What is 3D printing?
3D printing is Additive Rapid Prototyping. There are a number of different technologies around, and many different materials including metals (and even concrete!) can be ‘printed’ commercially. Most 3D printers for schools use plastics, and the Fuse Deposition Modelling (FDM) process, which involves many thin layers of plastic building up the desired shape. 3D printing has been around for many years in professional design (and production) environments, but a new era of lower cost machines means that they are now available to schools - without breaking the bank. How does it work?
Students start with a 3D solid model, created in software such as SOLIDWORKS Education Edition. The file is saved in ‘STL’ format and loaded into the post-processing software supplied with the 3D printer. The user chooses settings (eg., build quality, speed, model placement). The software then ‘slices’ the 3D model into a stack of multiple tool paths, and sends the print job to the machine. Appropriate filament is loaded and the printing process begins. The process is fascinating to watch, as molten plastic is extruded from the 3D printer tip as it moves around, creating the shape of each layer, one after another. When complete, the model is removed from the machine. It really is that simple! Why Does My School Need One?
3D CAD is essential in modern D&T, and sooner or later, students will need to turn their creative ideas into real parts for projects. The low cost and setup time make the technology ideal to promote the iterative design process that the curriculum demands. It is important for students to learn that getting it wrong is not a mistake, rather it is a step towards getting it right. Which Machine Should I Choose?
There are a number of basic variables such as cost, material types and build envelope to take into consideration, and many of our machines have their own unique features and specifications - we have options to suit requirements at all levels. ‘Support’ is required for models with overhangs, and depending which model you choose this can either be removed with hand-tools, or a secondary soluble material can be printed and soaked away later on. The professional machines in our range from Stratasys offer levels of accuracy, repeatability, and reliability in specialist ABS plastics that simply isn’t possible with lower-end machines. Of course, this is reflected in the price, but these machines will sit quietly in the corner of a busy college or university design department, producing flawless models 24 hours a day with a minimum of maintenance.What else do I need?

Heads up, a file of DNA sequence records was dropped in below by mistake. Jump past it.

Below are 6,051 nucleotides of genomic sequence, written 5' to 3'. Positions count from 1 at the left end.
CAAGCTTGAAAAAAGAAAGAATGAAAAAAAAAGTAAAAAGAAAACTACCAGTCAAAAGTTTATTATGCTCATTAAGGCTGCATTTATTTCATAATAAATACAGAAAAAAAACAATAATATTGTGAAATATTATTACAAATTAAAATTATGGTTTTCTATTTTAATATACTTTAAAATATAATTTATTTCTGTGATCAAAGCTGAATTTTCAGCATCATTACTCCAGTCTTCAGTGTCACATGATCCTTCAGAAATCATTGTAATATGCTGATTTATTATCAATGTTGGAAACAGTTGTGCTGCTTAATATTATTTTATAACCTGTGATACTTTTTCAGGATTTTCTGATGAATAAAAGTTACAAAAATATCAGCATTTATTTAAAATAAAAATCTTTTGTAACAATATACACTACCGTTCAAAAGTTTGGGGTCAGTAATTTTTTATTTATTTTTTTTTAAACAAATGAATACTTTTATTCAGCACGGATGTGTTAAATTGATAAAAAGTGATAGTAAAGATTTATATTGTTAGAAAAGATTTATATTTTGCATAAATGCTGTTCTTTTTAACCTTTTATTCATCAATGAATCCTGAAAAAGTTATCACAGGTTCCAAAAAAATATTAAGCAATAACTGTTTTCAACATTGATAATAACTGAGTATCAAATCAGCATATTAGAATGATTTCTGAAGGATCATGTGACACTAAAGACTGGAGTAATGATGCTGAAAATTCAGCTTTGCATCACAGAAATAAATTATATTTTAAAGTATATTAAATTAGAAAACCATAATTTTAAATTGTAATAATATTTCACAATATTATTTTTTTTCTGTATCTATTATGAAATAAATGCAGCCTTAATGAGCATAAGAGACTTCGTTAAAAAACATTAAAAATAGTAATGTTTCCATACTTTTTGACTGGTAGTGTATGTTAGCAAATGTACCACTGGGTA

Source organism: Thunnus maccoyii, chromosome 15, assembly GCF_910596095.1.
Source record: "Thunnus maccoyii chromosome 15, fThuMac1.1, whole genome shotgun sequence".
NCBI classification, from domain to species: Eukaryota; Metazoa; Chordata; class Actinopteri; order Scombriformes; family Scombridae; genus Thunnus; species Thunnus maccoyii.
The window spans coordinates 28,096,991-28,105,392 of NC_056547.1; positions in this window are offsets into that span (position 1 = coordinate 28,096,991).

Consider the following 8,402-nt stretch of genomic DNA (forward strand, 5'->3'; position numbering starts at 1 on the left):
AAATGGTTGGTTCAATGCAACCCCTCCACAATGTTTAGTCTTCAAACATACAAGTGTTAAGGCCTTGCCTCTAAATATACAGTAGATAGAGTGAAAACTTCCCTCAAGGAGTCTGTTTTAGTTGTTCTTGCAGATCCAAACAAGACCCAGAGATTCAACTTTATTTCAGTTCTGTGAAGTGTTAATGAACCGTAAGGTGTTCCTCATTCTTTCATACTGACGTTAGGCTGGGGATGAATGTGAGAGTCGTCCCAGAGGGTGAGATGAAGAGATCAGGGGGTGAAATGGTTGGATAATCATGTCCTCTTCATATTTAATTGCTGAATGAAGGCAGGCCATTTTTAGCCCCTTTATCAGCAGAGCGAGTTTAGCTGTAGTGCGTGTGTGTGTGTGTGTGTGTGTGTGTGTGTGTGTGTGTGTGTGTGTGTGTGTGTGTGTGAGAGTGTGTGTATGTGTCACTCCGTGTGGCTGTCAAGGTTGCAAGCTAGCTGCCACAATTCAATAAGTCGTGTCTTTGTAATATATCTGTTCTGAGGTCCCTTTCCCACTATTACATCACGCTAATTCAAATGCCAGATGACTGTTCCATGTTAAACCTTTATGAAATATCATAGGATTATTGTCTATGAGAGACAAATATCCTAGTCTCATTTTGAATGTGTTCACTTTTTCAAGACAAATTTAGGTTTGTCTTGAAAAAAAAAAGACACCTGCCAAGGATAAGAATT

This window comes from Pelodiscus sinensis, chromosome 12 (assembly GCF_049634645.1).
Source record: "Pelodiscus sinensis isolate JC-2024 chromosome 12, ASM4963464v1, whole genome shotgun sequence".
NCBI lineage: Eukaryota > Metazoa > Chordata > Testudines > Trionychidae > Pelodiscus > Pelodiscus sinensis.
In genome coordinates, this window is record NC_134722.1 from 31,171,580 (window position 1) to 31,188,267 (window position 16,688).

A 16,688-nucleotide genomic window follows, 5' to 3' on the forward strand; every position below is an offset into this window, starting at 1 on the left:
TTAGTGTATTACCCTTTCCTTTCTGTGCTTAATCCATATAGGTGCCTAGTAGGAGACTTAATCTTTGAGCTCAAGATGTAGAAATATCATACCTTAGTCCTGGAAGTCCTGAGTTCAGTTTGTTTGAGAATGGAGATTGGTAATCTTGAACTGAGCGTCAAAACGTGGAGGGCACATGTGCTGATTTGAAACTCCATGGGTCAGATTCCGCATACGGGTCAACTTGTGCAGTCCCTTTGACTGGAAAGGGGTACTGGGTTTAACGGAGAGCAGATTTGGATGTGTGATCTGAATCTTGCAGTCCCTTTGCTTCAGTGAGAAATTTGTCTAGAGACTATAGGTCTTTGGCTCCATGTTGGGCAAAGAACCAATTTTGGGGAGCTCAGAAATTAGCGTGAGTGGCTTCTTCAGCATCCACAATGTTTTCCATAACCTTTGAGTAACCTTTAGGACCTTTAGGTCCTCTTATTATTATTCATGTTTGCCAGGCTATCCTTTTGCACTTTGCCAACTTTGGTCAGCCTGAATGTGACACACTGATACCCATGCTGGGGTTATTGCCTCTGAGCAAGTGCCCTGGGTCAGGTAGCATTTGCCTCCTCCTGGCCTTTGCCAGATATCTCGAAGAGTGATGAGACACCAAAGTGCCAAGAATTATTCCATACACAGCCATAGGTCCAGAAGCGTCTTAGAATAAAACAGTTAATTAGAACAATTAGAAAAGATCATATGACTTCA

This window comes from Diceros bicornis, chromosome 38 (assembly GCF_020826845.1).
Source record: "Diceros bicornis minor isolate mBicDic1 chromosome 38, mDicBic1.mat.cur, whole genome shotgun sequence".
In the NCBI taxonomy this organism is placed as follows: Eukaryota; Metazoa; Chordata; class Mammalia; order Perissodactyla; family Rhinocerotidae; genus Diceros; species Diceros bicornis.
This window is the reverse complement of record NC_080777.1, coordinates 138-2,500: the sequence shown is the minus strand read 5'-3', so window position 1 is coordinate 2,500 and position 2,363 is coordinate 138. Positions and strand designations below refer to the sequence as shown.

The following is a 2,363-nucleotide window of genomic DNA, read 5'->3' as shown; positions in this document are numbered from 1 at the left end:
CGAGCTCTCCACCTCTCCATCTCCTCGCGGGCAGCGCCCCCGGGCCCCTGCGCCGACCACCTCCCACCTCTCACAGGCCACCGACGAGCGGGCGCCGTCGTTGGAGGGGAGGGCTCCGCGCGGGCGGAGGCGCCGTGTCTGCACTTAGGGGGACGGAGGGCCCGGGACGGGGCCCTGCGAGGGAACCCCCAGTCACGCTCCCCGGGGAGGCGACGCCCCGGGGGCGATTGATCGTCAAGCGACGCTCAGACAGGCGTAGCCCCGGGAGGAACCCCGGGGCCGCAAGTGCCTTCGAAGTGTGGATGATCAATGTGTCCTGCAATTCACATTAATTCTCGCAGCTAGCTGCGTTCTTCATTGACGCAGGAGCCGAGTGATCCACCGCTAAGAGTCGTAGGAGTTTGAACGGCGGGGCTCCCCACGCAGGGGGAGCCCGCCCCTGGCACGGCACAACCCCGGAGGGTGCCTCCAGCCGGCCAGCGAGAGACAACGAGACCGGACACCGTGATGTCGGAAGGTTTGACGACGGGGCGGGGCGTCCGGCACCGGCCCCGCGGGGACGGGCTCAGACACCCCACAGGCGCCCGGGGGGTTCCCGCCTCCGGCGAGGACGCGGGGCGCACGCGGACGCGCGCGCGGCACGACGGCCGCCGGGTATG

If you don’t already have a 3D solid modelling package, SOLIDWORKS
is the ideal partner for your 3D printer. Is a 3D printer all I will need then?
A 3D printer is an important part of the range of key equipment necessary to successfully deliver today’s D&T curriculum, but other 3D rapid prototyping technologies should not be forgotten. Whilst the range of material options are increasing, at a school level 3D printing is limited to certain types of plastics. In situations where a specific material is required, Subtractive Rapid Prototyping may be required (see our range of 3D capable millers & routers
).The TechSoft Advantage
The market for 3D printers is (quite frankly) a mine-field, but our experience allows us to carefully select the models most appropriate for the classroom environment. TechSoft are proud of our reputation for excellent customer service, and person-to-person contact is an important feature of this. We will be your first point of contact for materials, consumables, and advice, and you will have unlimited access to technical support via phone or email.